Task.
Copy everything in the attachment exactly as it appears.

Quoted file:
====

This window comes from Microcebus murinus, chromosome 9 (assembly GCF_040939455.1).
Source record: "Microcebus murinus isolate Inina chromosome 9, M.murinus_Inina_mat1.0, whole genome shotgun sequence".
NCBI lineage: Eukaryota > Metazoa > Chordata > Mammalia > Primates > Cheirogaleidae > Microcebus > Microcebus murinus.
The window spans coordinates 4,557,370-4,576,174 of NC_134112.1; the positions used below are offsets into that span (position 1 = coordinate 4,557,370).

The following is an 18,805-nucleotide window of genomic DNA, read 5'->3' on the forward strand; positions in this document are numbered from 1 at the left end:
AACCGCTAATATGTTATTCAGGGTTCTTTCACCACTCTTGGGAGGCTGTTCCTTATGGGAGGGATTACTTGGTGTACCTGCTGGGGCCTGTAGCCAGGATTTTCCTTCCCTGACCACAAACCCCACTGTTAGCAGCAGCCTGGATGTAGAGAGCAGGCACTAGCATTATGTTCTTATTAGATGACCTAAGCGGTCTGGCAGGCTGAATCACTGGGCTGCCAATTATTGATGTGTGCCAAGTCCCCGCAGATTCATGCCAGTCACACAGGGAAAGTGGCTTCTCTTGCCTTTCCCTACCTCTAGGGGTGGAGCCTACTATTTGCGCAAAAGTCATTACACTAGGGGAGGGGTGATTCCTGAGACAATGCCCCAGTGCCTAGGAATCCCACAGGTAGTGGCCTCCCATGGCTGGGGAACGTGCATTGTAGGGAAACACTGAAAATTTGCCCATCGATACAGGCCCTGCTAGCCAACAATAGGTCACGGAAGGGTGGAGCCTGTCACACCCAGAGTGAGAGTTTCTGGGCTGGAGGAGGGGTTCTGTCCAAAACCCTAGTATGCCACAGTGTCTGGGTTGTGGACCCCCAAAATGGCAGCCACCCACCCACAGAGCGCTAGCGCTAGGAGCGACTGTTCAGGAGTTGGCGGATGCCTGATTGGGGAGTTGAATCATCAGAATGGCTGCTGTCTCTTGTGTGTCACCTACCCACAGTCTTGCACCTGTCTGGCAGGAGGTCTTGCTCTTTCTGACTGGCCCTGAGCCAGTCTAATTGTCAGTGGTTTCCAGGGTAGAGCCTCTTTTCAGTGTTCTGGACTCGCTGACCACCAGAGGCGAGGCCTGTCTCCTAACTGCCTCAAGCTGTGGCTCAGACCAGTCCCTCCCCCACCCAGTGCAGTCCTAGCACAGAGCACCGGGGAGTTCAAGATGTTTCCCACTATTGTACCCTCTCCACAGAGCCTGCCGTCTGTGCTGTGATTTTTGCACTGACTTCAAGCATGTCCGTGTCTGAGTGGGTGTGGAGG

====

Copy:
This window comes from Microcebus murinus, chromosome 9 (assembly GCF_040939455.1).
Source record: "Microcebus murinus isolate Inina chromosome 9, M.murinus_Inina_mat1.0, whole genome shotgun sequence".
NCBI lineage: Eukaryota > Metazoa > Chordata > Mammalia > Primates > Cheirogaleidae > Microcebus > Microcebus murinus.
The window spans coordinates 4,557,370-4,576,174 of NC_134112.1; the positions used below are offsets into that span (position 1 = coordinate 4,557,370).

The following is an 18,805-nucleotide window of genomic DNA, read 5'->3' on the forward strand; positions in this document are numbered from 1 at the left end:
AACCGCTAATATGTTATTCAGGGTTCTTTCACCACTCTTGGGAGGCTGTTCCTTATGGGAGGGATTACTTGGTGTACCTGCTGGGGCCTGTAGCCAGGATTTTCCTTCCCTGACCACAAACCCCACTGTTAGCAGCAGCCTGGATGTAGAGAGCAGGCACTAGCATTATGTTCTTATTAGATGACCTAAGCGGTCTGGCAGGCTGAATCACTGGGCTGCCAATTATTGATGTGTGCCAAGTCCCCGCAGATTCATGCCAGTCACACAGGGAAAGTGGCTTCTCTTGCCTTTCCCTACCTCTAGGGGTGGAGCCTACTATTTGCGCAAAAGTCATTACACTAGGGGAGGGGTGATTCCTGAGACAATGCCCCAGTGCCTAGGAATCCCACAGGTAGTGGCCTCCCATGGCTGGGGAACGTGCATTGTAGGGAAACACTGAAAATTTGCCCATCGATACAGGCCCTGCTAGCCAACAATAGGTCACGGAAGGGTGGAGCCTGTCACACCCAGAGTGAGAGTTTCTGGGCTGGAGGAGGGGTTCTGTCCAAAACCCTAGTATGCCACAGTGTCTGGGTTGTGGACCCCCAAAATGGCAGCCACCCACCCACAGAGCGCTAGCGCTAGGAGCGACTGTTCAGGAGTTGGCGGATGCCTGATTGGGGAGTTGAATCATCAGAATGGCTGCTGTCTCTTGTGTGTCACCTACCCACAGTCTTGCACCTGTCTGGCAGGAGGTCTTGCTCTTTCTGACTGGCCCTGAGCCAGTCTAATTGTCAGTGGTTTCCAGGGTAGAGCCTCTTTTCAGTGTTCTGGACTCGCTGACCACCAGAGGCGAGGCCTGTCTCCTAACTGCCTCAAGCTGTGGCTCAGACCAGTCCCTCCCCCACCCAGTGCAGTCCTAGCACAGAGCACCGGGGAGTTCAAGATGTTTCCCACTATTGTACCCTCTCCACAGAGCCTGCCGTCTGTGCTGTGATTTTTGCACTGACTTCAAGCATGTCCGTGTCTGAGTGGGTGTGGAGG